While the Japanese researchers did not find that tea reduced the risk of cancer, other studies have. Animal studies have shown that green tea may inhibit cancer formation of the skin, lung, oral cavity, esophagus, stomach, liver, kidney, prostate and other organs. In humans, studies suggest that drinking tea may reduce the risk of digestive cancers. For example, a study of more than 35,000 postmenopausal women in Iowa, published in the American Journal of Epidemiology in 1996, found that those who drank more than two cups per day of tea were 32 percent less likely to have cancers throughout their digestive tract, including reduced cancers of the mouth, esophagus, stomach, colon and rectum. Four or more cups per day of tea lowered the risk of such cancers by 63 percent.

Some (but not all) studies with varying degrees of rigor suggest that drinking tea may reduce the risk of early-stage breast, prostate, ovarian and lung cancer. In one study, green-tea extract was found to stimulate prostate cancer cell death. The evidence was strong enough to interest the National Cancer Institute in conducting a phase II study of green-tea extract in men with metastatic prostate cancer, which is now in progress. Other studies indicate that certain catechins in tea may reduce your risk of skin cancer. Animal studies have tended to show more value of tea in preventing cancers than in human studies, perhaps because of the differences in diet, environment and genetics in humans.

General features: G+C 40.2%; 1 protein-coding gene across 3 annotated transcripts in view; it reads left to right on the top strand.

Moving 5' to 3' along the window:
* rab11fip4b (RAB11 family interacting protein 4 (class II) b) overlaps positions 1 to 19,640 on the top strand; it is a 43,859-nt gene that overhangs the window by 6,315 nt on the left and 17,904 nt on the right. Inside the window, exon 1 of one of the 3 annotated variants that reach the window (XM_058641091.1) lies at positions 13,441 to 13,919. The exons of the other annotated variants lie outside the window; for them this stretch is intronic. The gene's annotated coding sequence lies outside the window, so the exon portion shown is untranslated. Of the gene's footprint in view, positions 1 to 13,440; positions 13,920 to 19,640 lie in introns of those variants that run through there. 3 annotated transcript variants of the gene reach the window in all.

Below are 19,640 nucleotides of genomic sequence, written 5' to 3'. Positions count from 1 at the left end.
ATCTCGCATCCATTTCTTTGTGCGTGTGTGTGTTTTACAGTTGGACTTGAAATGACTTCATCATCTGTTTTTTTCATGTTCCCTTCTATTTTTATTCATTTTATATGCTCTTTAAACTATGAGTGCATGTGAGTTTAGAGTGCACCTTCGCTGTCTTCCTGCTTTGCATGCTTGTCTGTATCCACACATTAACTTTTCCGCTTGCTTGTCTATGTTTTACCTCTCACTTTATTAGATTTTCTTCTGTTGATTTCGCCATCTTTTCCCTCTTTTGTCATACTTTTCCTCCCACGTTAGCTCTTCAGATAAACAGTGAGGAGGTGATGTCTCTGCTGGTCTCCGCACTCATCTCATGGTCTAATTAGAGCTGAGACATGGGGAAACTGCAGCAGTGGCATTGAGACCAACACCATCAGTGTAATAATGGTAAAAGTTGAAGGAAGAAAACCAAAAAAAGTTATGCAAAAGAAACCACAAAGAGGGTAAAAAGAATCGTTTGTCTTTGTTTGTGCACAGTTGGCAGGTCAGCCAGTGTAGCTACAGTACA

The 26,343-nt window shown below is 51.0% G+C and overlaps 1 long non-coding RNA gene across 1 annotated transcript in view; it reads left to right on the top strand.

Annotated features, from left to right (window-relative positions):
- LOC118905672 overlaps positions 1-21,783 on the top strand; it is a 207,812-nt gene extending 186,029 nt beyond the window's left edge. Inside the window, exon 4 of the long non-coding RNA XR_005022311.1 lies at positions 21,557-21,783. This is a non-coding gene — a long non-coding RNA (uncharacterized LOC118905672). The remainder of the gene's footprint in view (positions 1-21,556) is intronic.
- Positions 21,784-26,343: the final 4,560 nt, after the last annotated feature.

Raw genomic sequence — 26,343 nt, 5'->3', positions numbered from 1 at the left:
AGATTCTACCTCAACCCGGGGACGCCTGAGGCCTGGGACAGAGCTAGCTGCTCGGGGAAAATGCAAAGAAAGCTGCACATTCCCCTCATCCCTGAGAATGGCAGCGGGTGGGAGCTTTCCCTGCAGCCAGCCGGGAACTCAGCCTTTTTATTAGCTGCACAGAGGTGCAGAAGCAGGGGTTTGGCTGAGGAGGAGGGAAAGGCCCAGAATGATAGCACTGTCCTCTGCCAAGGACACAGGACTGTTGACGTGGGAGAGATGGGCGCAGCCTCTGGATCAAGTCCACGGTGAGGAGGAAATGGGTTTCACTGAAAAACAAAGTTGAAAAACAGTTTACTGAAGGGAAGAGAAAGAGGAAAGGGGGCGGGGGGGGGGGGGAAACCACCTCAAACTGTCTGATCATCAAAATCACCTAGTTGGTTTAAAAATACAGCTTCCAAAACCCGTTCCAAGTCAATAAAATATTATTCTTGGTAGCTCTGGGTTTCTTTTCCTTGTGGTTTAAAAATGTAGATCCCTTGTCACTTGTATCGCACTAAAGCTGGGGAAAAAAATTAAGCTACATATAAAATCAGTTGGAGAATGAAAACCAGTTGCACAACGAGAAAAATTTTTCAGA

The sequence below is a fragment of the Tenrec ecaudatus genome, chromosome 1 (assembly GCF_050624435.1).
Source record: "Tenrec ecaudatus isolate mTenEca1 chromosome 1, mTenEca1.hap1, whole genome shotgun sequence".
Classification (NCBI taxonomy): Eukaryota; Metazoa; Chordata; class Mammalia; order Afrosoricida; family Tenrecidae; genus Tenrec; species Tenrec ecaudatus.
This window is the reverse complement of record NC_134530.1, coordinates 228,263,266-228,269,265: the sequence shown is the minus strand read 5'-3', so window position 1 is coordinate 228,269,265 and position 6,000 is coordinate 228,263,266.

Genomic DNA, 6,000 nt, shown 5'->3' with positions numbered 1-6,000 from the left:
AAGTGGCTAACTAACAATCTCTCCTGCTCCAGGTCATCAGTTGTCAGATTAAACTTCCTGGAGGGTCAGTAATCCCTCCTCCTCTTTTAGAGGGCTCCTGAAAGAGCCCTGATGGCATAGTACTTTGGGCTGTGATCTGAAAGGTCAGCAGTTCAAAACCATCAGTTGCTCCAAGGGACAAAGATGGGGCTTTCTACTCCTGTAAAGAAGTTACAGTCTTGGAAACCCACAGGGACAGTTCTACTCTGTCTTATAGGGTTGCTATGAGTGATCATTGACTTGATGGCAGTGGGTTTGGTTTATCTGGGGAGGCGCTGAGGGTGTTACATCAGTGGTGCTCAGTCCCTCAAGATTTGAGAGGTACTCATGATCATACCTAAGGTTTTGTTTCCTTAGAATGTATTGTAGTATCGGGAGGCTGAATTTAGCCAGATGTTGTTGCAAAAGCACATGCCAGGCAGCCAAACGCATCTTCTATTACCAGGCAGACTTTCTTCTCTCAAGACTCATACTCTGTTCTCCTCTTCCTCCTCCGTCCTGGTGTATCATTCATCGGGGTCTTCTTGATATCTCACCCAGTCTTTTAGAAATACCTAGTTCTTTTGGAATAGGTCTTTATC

In earlier studies, researchers from the Harvard Boston Area Health study showed that men and women who consumed one or more cups per day of green tea in the previous year had a 44 percent lower risk of a heart attack than those who drank no tea.
While the Japanese researchers did not find that tea reduced the risk of cancer, other studies have. Animal studies have shown that green tea may inhibit cancer formation of the skin, lung, oral cavity, esophagus, stomach, liver, kidney, prostate and other organs. In humans, studies suggest that drinking tea may reduce the risk of digestive cancers. For example, a study of more than 35,000 postmenopausal women in Iowa, published in the American Journal of Epidemiology in 1996, found that those who drank more than two cups per day of tea were 32 percent less likely to have cancers throughout their digestive tract, including reduced cancers of the mouth, esophagus, stomach, colon and rectum. Four or more cups per day of tea lowered the risk of such cancers by 63 percent.